Lithium Penny Stocks to Watch
Is it time to forget the gold rush and instead go prospecting for lithium mines? A lot of analysts would like you to think so. After all, the industry as a whole is growing, demand is rising, and the applications of lithium are expanding. One of the best ways to take advantage of a growing industry is to get in on the ground floor with a penny stock, because of the possibilities for massive returns with a low barrier to entry.
But, when dealing with the lithium penny stocks to watch, it’s not as clear-cut as investors would like. First, let’s tackle the upside to lithium stocks and why many analysts are seeing gold when they look at lithium.
The World Is Going to Run on Lithium-Ion Batteries … Or So Elon Musk Hopes
Lithium-ion batteries have never been more in demand.
Both the increased presence of rechargeable batteries and the push to make cars more energy-efficient (more on this later) have boosted demand in the lithium market by 18% per year since 2010. (Source: “Lithium: Global Industry, Markets & Outlook,” Roskill Information Services, last accessed May 15, 2017.)
Chart courtesy of StockCharts.com
Lithium batteries now account for 37% of the total lithium consumption. Which is to say that energy is quickly becoming the main usage of lithium as a whole, while other uses—like construction and manufacturing—have declined, due to increased costs. Again, the rapid rise of batteries is one of the factors that has so many analysts intrigued.
Another benefit to lithium penny stocks is that governments across the world have been trying to put more stringent guidelines in place that would regulate emissions and fuel efficiency in car manufacturer fleets.
The U.S., naturally one of the biggest markets in the world for cars and new tech, has instituted a number of regulations that would dictate just how fuel-efficient vehicles have to be. The most recent regulations mandated that automakers field fleets with an average of 36 miles to the gallon. (Source: “Final Determination on the Appropriateness of the Model Year 2022-2025 Light-Duty Vehicle Greenhouse Gas Emissions Standards under the Midterm Evaluation,” United States Environmental Protection Agency, last accessed May 15, 2016.)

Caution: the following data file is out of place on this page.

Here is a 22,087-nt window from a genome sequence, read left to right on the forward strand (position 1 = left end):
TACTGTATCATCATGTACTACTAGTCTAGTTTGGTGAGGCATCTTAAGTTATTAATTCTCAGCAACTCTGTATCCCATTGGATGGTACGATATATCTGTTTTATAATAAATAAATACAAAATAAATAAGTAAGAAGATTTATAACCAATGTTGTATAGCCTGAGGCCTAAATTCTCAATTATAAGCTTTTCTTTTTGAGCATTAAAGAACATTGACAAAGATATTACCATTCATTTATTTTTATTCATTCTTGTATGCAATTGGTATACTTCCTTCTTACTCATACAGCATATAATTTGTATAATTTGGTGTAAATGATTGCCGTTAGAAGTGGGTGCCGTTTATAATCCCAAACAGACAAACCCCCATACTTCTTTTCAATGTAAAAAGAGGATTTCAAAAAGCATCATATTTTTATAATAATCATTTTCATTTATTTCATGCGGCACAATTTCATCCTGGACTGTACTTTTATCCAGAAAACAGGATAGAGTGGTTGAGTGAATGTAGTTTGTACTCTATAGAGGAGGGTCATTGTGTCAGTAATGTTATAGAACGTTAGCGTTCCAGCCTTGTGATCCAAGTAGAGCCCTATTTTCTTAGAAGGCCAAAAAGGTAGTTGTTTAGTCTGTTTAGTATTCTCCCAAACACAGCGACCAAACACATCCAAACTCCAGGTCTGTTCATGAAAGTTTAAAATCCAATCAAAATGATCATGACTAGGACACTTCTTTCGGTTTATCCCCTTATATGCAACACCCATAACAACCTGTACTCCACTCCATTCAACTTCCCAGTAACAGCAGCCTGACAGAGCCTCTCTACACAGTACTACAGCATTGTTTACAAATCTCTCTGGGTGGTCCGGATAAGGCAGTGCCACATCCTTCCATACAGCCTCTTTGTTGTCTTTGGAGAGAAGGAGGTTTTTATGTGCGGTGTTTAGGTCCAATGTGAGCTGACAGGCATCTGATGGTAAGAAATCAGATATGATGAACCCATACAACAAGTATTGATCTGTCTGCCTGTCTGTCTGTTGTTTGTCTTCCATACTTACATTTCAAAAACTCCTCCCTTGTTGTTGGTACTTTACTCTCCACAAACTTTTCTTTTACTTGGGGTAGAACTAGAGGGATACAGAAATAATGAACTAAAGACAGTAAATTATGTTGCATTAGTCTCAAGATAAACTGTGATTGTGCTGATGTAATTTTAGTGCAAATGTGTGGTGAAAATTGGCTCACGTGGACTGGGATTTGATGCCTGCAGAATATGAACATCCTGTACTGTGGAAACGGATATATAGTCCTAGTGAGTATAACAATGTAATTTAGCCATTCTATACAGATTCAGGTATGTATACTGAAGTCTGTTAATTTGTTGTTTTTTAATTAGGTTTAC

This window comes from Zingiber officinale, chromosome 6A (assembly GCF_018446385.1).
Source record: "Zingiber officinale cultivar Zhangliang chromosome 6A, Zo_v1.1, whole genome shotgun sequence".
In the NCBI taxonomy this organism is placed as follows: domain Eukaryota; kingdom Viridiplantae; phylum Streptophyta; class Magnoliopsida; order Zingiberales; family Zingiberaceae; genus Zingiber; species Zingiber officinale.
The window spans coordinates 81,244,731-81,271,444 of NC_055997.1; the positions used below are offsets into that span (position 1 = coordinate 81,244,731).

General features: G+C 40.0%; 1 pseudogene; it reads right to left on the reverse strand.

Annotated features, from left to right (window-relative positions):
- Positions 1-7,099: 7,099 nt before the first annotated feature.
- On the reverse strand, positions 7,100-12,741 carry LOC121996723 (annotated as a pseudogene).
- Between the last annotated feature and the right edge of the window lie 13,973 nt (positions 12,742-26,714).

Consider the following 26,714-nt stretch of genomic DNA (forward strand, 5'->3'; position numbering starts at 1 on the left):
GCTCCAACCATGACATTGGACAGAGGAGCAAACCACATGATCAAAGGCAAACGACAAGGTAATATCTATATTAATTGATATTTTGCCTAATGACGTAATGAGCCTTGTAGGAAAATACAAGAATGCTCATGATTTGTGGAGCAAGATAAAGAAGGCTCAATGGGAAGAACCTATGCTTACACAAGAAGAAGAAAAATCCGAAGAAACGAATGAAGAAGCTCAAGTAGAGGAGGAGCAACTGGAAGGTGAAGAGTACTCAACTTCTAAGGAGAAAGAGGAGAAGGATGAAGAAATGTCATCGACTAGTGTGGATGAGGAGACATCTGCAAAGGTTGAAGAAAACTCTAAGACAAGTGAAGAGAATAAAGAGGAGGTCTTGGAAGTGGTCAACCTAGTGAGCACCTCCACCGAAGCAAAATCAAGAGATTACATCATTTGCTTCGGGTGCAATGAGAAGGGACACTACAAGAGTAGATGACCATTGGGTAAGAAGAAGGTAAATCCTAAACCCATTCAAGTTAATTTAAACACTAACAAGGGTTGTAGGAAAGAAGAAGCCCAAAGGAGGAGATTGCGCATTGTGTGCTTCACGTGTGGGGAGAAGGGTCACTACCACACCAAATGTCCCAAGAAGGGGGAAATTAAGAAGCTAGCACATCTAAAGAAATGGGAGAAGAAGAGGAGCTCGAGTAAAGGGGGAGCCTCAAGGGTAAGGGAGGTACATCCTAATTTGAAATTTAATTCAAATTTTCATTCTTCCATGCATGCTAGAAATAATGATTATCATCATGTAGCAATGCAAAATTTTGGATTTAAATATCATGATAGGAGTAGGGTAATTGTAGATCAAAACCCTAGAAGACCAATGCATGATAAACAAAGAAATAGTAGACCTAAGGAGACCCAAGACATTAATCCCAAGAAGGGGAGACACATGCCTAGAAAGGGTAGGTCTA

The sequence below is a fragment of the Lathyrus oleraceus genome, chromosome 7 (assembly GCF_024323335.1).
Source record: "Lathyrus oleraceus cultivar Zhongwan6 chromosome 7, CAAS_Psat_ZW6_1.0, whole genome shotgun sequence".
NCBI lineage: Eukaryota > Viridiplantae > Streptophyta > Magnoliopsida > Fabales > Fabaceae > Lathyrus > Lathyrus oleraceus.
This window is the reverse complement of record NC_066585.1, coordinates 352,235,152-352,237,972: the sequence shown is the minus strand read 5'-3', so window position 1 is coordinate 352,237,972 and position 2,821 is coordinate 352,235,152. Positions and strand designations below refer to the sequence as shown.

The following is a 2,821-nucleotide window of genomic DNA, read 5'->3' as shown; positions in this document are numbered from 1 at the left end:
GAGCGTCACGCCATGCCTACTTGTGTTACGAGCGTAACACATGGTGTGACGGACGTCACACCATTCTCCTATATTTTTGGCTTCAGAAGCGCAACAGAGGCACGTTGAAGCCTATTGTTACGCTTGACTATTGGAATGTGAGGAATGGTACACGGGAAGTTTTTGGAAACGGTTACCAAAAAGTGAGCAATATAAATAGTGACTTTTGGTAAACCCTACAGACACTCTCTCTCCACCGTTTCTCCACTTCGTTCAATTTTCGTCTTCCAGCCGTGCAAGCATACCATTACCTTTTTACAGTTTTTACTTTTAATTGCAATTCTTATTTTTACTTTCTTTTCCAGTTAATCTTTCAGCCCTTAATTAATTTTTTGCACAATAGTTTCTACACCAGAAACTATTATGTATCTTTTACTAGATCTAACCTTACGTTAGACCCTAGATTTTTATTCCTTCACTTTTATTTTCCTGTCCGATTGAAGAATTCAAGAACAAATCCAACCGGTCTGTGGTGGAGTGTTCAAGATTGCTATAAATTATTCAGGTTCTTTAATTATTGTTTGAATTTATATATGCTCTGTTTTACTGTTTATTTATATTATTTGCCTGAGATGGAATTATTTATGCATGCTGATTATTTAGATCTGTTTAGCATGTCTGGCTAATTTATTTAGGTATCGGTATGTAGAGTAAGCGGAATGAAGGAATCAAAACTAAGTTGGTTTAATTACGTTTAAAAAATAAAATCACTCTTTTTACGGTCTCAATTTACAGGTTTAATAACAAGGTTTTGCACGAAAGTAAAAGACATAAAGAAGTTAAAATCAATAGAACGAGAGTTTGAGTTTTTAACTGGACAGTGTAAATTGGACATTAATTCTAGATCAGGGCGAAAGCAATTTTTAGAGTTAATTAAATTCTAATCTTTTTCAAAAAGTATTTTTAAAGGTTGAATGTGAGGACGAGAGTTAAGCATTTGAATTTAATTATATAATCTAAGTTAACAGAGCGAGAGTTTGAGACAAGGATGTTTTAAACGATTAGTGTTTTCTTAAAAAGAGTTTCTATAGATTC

The operative word in that mandate being “average,” meaning that electric cars—by virtue of not consuming gasoline as fuel—can have a strong effect on the total fleet’s average.
Now, the rules don’t necessarily mandate that the company has to sell all those green cars that it produces, but that doesn’t exactly matter for lithium stocks, at least not at first. As companies are increasingly asked to build more fuel-efficient cars, obviously lithium is an integral part of that process and demand will go up.
The secondary effect is, however, that you can’t run on the government mandates forever. At some point, in order to continue to drive the demand of lithium, people will need to begin buying electric cars but, at least for now, the government mandate is a huge bonus to lithium stocks.
And the push isn’t just federal; California has instituted its own plan which does require that a certain amount of sales be of electric cars. The program, called Zero Emission Vehicle (ZEV), is notable, not only for the effects it has had on companies like Tesla Inc (NASDAQ:TSLA), but also that the most populous and richest U.S. state is now being given more incentive to purchase zero-emission cars. (Source: “What is ZEV?,” Union of Concerned Scientists, October 31, 2016.)
California is also a state known for its pioneering ways, and one that other states will be sure to emulate, should the program continue forward successfully.
All this, coupled with Tesla CEO, tech luminary, and part-time mad scientist Elon Musk pushing for lithium-ion batteries to be everywhere.
The company’s “Gigafactory,” a massive manufacturing plant in Nevada, is becoming operational, with the first parts of the plant opening up in order to produce lithium-ion batteries.
Consider this from the Tesla web site: “With a planned production rate of 500,000 cars per year in the latter half of this decade, Tesla alone will require today’s entire worldwide production of lithium ion batteries.” (Source: “Tesla Gigafactory,” Tesla Inc, last accessed May 15, 2017.)
That’s great news for lithium bugs. And having Elon Musk in your corner never hurts.
The Downside to Lithium Stocks
We’ve been through all the good parts about lithium stocks, but now let’s take a look at how average companies and lithium penny stocks are both specifically at risk.